Plastics and injection molding
Compared with the plastic parts that are used in, say, traditional consumer products, those produced for automotive applications are different. For one thing, the molds that are produced tend to be exceedingly expensive in order to accommodate volumes and quality requirements. There are also huge cost implications related to injection molding, both in terms of the materials used and scrap. Briefly, injection molding utilizes plastic granules, resins, which are often blended with stabilizers, fillers (such as glass and mica), or other types of polymers. According to Murali Annareddy, product line manager for Moldflow Corp. (Wayland, MA), there are about 35,000 unique, commercially available grades, or variations, of plastic across about 25 unique families of plastic materials, such as nylon, polycarbonate, polypropylene, and polyvinyl chloride. Each family may have from a few dozen to a few thousand materials. For example polypropylene has 4,000 to 5,000 grades. These variations are necessary, in part, to handle the various additives and fillers that go toward making a particular plastic material with the right properties.
For example, small glass fibers chopped up and mixed with a polymer can constitute 5% to 50% of the plastic resin, yet add tremendous strength. These fibers can also influence the flow of the polymer into the mold cavity and throughout the part, and vice versa: The orientation of the fibers is largely dominated by the direction of that flow, which is also effected by the thickness of the part. This is important because, says Annareddy, "the orientation through the thickness has to be considered when predicting the net shape and net strength of the part."
Obviously, plastics go through phase changes during the molding process: it changes from a solid to liquid to a solid. What's not so obvious is that the plastic shrinks. Chemistry (and Murphy's Law) causes the plastic to shrink non-uniformly across its length and breadth as it is being molded into a part. Mold design has to compensate for this shrinkage. That's one process problem. Another is that plastic parts have weld lines, which can be strong or weak. These should be moved to non-critical structural areas. Other potential defects need to be removed, such as sink marks (depressions on the plastic surface) and short shots (areas in the mold cavity that are not likely to fill).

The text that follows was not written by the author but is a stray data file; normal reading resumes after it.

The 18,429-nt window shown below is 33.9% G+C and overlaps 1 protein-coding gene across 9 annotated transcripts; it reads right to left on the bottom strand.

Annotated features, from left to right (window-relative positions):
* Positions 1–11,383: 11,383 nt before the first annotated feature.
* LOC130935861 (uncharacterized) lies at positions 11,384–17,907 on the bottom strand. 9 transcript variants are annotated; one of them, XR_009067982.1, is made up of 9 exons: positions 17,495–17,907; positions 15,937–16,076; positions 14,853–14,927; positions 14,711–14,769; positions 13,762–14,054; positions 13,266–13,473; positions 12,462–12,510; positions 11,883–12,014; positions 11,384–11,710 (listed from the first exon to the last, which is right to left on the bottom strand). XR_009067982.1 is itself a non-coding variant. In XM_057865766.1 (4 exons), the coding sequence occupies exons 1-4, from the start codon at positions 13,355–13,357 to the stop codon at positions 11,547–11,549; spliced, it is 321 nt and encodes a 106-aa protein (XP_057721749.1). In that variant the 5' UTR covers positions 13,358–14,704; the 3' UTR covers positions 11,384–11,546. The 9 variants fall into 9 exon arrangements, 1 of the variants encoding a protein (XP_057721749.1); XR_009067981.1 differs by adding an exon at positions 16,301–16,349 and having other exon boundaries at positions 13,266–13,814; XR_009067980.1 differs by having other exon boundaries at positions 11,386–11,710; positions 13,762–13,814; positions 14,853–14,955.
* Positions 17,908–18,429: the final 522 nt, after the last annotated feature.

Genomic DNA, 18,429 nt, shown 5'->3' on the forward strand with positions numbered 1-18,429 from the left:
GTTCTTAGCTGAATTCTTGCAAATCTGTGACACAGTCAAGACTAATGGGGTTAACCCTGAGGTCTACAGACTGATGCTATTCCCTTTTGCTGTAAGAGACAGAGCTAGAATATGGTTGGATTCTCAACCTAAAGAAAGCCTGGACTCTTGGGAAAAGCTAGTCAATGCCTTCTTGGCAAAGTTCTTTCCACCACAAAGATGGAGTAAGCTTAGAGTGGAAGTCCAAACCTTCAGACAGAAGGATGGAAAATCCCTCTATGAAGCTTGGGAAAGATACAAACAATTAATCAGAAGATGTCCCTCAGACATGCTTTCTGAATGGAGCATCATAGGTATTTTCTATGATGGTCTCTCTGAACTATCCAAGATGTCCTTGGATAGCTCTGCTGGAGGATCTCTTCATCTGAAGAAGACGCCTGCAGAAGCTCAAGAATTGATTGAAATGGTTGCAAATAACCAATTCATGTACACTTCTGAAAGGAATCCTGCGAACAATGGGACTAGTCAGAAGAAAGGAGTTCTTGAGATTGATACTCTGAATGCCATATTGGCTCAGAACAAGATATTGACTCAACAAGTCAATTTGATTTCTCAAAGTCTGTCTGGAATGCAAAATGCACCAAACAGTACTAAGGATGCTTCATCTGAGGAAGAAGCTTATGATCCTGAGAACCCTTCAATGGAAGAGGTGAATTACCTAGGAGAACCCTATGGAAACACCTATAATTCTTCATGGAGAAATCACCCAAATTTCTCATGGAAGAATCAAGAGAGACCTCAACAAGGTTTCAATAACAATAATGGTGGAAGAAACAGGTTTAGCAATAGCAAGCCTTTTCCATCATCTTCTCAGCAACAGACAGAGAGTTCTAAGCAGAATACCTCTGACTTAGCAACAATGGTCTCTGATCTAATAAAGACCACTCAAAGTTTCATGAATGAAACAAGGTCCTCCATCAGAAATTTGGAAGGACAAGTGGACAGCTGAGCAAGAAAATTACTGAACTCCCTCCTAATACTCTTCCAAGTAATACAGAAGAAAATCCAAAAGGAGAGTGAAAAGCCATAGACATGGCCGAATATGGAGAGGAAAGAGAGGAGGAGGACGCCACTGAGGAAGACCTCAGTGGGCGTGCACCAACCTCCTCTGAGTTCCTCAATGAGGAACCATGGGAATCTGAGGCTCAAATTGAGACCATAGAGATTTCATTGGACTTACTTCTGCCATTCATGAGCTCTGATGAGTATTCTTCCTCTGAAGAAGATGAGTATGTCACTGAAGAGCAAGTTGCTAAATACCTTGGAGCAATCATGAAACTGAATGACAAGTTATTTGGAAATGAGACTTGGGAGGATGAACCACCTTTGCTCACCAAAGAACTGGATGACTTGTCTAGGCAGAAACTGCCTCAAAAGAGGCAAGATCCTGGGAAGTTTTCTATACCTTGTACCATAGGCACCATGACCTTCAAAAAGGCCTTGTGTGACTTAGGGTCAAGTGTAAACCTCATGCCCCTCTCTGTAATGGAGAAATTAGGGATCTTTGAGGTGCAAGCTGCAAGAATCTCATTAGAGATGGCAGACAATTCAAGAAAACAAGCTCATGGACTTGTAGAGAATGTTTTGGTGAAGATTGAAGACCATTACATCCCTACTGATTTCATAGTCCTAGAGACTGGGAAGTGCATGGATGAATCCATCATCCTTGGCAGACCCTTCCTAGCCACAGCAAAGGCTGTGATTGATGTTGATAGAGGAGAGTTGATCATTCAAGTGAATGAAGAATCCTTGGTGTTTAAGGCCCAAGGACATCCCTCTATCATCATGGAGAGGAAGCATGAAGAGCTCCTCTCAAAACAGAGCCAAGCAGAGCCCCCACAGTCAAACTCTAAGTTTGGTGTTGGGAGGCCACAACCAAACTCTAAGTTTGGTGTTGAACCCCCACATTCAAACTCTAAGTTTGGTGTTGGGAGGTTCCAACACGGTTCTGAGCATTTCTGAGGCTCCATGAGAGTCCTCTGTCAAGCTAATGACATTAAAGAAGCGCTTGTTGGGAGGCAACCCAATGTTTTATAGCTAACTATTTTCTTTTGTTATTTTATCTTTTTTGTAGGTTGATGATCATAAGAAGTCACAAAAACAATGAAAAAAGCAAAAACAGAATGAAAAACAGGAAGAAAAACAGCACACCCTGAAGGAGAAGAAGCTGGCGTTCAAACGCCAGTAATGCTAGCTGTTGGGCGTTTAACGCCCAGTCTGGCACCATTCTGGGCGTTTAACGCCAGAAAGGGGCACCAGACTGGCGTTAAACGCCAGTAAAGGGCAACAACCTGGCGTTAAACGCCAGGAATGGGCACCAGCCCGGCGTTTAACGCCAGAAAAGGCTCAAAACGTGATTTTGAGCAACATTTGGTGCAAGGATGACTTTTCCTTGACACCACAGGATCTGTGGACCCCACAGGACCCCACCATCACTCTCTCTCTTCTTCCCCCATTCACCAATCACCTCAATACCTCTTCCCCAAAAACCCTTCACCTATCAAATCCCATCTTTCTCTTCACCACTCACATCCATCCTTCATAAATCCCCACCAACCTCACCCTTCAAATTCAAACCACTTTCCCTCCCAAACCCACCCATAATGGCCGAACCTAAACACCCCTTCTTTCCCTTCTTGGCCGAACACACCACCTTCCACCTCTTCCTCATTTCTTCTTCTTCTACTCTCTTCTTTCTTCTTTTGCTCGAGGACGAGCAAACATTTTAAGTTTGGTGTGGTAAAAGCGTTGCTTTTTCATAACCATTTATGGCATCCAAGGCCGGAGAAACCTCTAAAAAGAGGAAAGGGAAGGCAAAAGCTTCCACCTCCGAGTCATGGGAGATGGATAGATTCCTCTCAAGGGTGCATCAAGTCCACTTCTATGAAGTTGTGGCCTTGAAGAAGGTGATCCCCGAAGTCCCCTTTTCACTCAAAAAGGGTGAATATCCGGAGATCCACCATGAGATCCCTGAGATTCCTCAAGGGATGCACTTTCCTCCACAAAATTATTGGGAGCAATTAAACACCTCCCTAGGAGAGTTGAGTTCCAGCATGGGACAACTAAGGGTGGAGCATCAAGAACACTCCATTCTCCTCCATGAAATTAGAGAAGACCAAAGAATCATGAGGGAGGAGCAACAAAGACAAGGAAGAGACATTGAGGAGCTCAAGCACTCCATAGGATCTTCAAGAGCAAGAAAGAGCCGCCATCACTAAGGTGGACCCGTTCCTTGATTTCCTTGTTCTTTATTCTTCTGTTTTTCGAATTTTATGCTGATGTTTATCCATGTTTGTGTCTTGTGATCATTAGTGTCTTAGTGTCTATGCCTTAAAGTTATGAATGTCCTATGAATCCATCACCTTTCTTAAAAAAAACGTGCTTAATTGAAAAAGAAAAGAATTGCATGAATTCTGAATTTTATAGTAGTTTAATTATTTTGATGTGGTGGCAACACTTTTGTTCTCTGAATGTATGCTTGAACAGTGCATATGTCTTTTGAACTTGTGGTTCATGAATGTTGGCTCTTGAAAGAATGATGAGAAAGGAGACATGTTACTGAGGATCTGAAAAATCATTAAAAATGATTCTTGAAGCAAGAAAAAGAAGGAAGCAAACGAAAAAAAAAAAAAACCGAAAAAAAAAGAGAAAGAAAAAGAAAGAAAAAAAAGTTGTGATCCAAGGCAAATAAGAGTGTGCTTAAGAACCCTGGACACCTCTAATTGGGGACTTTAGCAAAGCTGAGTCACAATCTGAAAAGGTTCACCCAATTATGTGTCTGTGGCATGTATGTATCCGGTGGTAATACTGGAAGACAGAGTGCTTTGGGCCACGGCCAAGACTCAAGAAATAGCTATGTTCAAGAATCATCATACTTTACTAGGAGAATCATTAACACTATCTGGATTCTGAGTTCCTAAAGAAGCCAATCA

"It's really quite challenging to predict the flow of plastic," says Annareddy, because of the trade offs in part thickness; operating pressure and temperature; polymer material, whether it's pure resin, filler, or regrind; and so much more. So, people designing plastic parts and processes deal with some questions unique to their domain:
- Will the part fill?
- Where are weld lines and air traps?
- Which material will have the best flow properties?
- What size gates and runners will produce the optimum quality?
- How should the feed system be designed for multi-cavity or family molds?
- Does the part require a hot or cold feed system?
Metal and metal stamping
A decade or so ago, according to Bruce Rodewald, virtual manufacturing branch manager for ESI North America (Bloomfield Hills, MI), "the main usage of stamping simulation software concentrated on strain predictions and the introduction of stamping-related know-how." That's changed considerably. Nowadays, integrated sheet metal stamping simulation software covers die design from feasibility to process validation and process optimization. These analysis tools have been tuned for sheet metal forming, giving the user a detailed and accurate insight into stresses, strains, and blank sheet/tools interaction (blank holders, support systems, locater pins, drawbeads, trim tools, etc.). Capturing all the physics involved affects the final panel quality and geometry after trimming, springback, and flanging. These solvers, explains Rodewald, let users "focus on solving the stamping problems without any model perturbation and artificial numerical issues related to program interfaces."
Therein lies the reason why material/process-specific analysis tools are so attractive. Says Rodewald about ESI products, "It's in the die-engineering language." The software asks the questions that die engineers and metal stampers would normally ask in designing and manufacturing parts out of metal. Rodewald admits that these people could use a general-purpose analysis tool, and certainly a lot of those exist. But, he continues, "You have to really want it!" Subroutines have to be written in those general-purpose tools, while those same subroutines and more are already set up in the material/process-specific tools.